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The Spokesman-Review Newspaper

The Spokesman-Review Newspaper The Spokesman-Review

Spokane, Washington  Est. May 19, 1883
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States report vaccine shortages and cancel appointments

NEW YORK – The push to inoculate Americans against the coronavirus is hitting a roadblock: A number of states are reporting they are running out of vaccine, and tens of thousands of people who managed to get appointments for a first dose are seeing them canceled.

Deal offers more banking services for California pot firms

LOS ANGELES — A California cannabis industry group announced Tuesday that it reached an agreement with a state credit union that will provide checking, wire transfers and other banking services for more marijuana companies, helping ease what has been an obstacle for many businesses.

Thai court gives record 43-year sentence for insulting king

BANGKOK – A court in Thailand on Tuesday sentenced a former civil servant to a record prison term of 43 years and six months for breaching the country’s strict law on insulting or defaming the monarchy, lawyers said.

Explainer: Election claims, and why it’s clear Biden won

ATLANTA — As Democrat Joe Biden is sworn in Wednesday as the nation’s 46th president, Donald Trump’s most ardent supporters still believe Biden was not legitimately elected after Trump continues to argue the election was stolen.

Italian PM wins crucial vote in Senate with very thin margin

ROME — Italian Premier Giuseppe Conte squeaked through a crucial Senate confidence vote Monday night on his government with enough backing to keep his wobbly coalition afloat for now but without the reliable majority he'll need to effectively govern the country with its pandemic-pummeled economy.

Trump in final parting shot hits Venezuela with sanctions

CARACAS, Venezuela – The Trump administration issued a parting shot at Venezuelan President Nicolás Maduro on Tuesday, announcing a sweeping round of stiff financial sanctions that target a network accused of moving oil on behalf of the president’s alleged frontman.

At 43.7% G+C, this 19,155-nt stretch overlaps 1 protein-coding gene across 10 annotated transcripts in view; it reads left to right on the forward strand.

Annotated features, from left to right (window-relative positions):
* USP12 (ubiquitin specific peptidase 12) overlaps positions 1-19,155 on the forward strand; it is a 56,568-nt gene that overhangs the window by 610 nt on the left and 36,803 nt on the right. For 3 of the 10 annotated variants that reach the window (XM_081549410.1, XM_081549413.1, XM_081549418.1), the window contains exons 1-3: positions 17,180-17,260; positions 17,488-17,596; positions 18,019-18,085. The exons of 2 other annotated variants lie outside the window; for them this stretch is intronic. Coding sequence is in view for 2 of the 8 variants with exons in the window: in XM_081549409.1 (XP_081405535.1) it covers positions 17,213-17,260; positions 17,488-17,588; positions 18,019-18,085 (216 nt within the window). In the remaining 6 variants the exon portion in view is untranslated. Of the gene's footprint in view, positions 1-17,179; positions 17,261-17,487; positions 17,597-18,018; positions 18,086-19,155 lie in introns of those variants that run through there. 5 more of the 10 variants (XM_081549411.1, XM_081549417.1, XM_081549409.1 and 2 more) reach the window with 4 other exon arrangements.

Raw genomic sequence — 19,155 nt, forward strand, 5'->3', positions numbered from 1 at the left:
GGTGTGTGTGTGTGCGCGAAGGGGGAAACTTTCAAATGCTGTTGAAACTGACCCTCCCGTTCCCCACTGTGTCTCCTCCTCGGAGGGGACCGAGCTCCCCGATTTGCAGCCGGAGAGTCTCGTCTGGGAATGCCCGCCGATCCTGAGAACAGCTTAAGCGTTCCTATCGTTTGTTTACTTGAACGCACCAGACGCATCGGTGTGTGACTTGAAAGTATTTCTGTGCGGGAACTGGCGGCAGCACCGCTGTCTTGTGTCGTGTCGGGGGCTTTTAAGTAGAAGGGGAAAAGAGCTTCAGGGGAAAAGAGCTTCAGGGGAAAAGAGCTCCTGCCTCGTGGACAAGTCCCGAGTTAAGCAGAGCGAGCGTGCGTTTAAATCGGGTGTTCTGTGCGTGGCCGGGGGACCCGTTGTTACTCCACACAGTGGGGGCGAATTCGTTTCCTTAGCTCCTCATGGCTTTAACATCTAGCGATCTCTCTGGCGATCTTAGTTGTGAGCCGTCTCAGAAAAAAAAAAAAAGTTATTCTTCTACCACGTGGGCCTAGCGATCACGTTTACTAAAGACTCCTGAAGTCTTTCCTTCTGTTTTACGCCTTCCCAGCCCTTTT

From Gaga to Garth, Miranda to Moreno: Celebrities join Biden inaugural in Washington

Like so much this past year, the inaugural celebration will be like no other: pared down, distanced, much of it virtual. But for actor Christopher Jackson – the original George Washington in Broadway’s “Hamilton” – performing in a virtual “ball” is a way of participating in an essential rite of American democracy.

Germany to extend virus shutdown until mid-February

BERLIN — Chancellor Angela Merkel said Tuesday that Germany is extending its pandemic restrictions, including the closure of schools and stores, until mid-February amid concerns that new mutations of the coronavirus could trigger a fresh surge in cases.

Trump wishes new administration luck in farewell video

WASHINGTON – Trying to repair his tarnished legacy, President Donald Trump trumpeted his administration’s accomplishments and wished his successor luck in a farewell video as he spent his final full day in office preparing to issue a flurry of pardons in a near-deserted White House, surrounded by an extraordinary security presence outside.

Large migrant caravan dissolves in Guatemala

EL FLORIDO, Guatemala — A once large caravan of Honduran migrants that pushed its way into Guatemala last week had dissipated by Tuesday in the face of Guatemalan security forces. Small groups pressed on toward the Mexican border, while others accepted rides from authorities back to Honduras.

Teen whom Biden befriended as fellow stutterer has book deal

Brayden Harrington, the teenager whom President-elect Joe Biden befriended as a fellow stutterer – and will be part of a primetime inaugural special – has a book coming out this summer. Brayden Harrington’s picture story “Brayden Speaks Up” will be released Aug. 10, HarperCollins Children’s Books announced.

Senate proposal would end COVID-19 emergency decree, rules

BOISE – A Senate committee on Tuesday approved legislation seeking to end Republican Gov. Brad Little’s coronavirus emergency declaration and restrictions despite being told Idaho could lose millions of dollars in federal aid.